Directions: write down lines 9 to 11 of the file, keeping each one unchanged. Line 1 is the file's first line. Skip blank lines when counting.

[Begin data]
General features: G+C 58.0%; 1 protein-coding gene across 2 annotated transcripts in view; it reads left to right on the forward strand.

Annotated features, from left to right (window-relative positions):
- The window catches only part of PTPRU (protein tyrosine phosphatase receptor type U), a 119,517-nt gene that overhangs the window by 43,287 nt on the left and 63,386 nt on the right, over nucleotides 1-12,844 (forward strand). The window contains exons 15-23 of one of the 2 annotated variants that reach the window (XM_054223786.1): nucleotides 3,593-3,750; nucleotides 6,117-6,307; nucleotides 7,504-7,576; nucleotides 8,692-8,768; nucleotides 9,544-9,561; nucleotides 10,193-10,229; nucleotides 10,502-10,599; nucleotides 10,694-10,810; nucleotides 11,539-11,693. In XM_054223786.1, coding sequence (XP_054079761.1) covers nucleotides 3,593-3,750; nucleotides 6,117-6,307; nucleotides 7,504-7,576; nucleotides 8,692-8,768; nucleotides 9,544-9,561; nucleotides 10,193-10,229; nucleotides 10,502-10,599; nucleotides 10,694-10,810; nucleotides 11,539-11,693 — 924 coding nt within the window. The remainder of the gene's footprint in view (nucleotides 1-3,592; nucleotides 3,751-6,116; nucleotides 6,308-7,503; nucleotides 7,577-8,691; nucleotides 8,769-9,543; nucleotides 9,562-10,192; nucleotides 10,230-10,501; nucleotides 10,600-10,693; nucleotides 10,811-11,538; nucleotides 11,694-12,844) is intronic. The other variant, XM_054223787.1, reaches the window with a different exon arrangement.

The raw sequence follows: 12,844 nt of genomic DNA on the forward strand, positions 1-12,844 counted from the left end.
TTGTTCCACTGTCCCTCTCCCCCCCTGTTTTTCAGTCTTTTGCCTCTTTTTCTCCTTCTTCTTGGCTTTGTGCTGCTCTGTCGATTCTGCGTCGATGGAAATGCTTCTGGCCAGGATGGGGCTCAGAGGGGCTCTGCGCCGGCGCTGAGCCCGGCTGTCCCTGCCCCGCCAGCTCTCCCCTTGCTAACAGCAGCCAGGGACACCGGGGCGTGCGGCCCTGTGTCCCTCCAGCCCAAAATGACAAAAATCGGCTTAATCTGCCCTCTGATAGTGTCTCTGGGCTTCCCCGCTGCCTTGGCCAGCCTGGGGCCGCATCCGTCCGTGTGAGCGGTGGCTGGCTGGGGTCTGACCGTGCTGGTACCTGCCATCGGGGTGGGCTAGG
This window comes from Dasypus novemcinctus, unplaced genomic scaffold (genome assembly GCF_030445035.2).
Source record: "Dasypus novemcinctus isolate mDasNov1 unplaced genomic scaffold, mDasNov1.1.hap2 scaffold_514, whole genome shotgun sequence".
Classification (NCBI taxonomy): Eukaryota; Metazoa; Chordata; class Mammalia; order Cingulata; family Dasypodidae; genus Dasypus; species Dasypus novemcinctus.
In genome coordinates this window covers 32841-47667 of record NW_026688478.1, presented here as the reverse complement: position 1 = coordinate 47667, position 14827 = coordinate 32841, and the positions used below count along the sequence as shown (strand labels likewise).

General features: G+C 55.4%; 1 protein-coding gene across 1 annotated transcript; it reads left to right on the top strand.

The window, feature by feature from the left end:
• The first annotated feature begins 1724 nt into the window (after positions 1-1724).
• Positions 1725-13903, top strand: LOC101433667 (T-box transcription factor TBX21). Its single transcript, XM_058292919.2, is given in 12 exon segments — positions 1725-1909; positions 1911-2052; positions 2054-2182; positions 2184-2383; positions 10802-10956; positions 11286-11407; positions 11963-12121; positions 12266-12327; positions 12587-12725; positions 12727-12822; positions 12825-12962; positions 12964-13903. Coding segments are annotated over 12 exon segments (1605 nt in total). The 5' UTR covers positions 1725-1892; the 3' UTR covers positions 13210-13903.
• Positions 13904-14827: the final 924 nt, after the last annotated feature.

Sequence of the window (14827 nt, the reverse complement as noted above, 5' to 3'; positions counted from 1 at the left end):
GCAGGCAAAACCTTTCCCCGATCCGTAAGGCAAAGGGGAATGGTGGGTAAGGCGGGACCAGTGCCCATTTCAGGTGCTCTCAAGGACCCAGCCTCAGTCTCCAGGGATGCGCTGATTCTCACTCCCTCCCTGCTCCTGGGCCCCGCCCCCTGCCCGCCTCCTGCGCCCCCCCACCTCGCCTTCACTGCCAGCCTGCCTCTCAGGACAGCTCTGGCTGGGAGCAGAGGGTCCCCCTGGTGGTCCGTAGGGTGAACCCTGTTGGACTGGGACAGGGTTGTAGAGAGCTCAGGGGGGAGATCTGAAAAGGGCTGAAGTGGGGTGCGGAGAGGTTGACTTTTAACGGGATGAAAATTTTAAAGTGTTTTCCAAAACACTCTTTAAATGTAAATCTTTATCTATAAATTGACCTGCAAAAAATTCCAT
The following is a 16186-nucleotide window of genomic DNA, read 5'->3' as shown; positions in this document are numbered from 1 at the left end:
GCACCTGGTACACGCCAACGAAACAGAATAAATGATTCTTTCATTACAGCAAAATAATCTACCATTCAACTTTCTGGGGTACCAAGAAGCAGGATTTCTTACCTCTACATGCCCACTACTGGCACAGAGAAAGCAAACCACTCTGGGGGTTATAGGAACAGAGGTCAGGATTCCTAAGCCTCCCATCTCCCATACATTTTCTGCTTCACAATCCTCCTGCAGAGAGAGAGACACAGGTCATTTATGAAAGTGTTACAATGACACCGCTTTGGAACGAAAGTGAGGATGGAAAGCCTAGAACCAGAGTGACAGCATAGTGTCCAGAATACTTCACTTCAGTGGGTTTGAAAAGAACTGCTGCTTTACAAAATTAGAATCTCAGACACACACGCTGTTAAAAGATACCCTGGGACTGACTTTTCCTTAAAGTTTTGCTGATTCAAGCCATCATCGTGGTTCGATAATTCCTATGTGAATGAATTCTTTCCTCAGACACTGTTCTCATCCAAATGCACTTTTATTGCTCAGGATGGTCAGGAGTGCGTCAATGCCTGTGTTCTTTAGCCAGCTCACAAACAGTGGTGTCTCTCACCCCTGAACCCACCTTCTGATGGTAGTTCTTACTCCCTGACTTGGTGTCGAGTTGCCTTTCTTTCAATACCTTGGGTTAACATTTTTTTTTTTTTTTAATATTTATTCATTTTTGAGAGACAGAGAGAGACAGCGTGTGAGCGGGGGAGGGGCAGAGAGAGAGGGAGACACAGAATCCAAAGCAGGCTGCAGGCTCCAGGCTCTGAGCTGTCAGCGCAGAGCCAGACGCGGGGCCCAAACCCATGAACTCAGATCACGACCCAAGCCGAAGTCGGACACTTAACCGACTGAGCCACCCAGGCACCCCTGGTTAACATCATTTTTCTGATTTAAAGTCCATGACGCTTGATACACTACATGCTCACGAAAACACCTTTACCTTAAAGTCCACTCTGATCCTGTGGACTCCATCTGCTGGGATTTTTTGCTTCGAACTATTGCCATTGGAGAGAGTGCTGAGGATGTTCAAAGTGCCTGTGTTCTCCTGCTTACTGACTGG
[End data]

In genome coordinates this window covers 32841-47667 of record NW_026688478.1, presented here as the reverse complement: position 1 = coordinate 47667, position 14827 = coordinate 32841, and the positions used below count along the sequence as shown (strand labels likewise).

General features: G+C 55.4%; 1 protein-coding gene across 1 annotated transcript; it reads left to right on the top strand.

The window, feature by feature from the left end: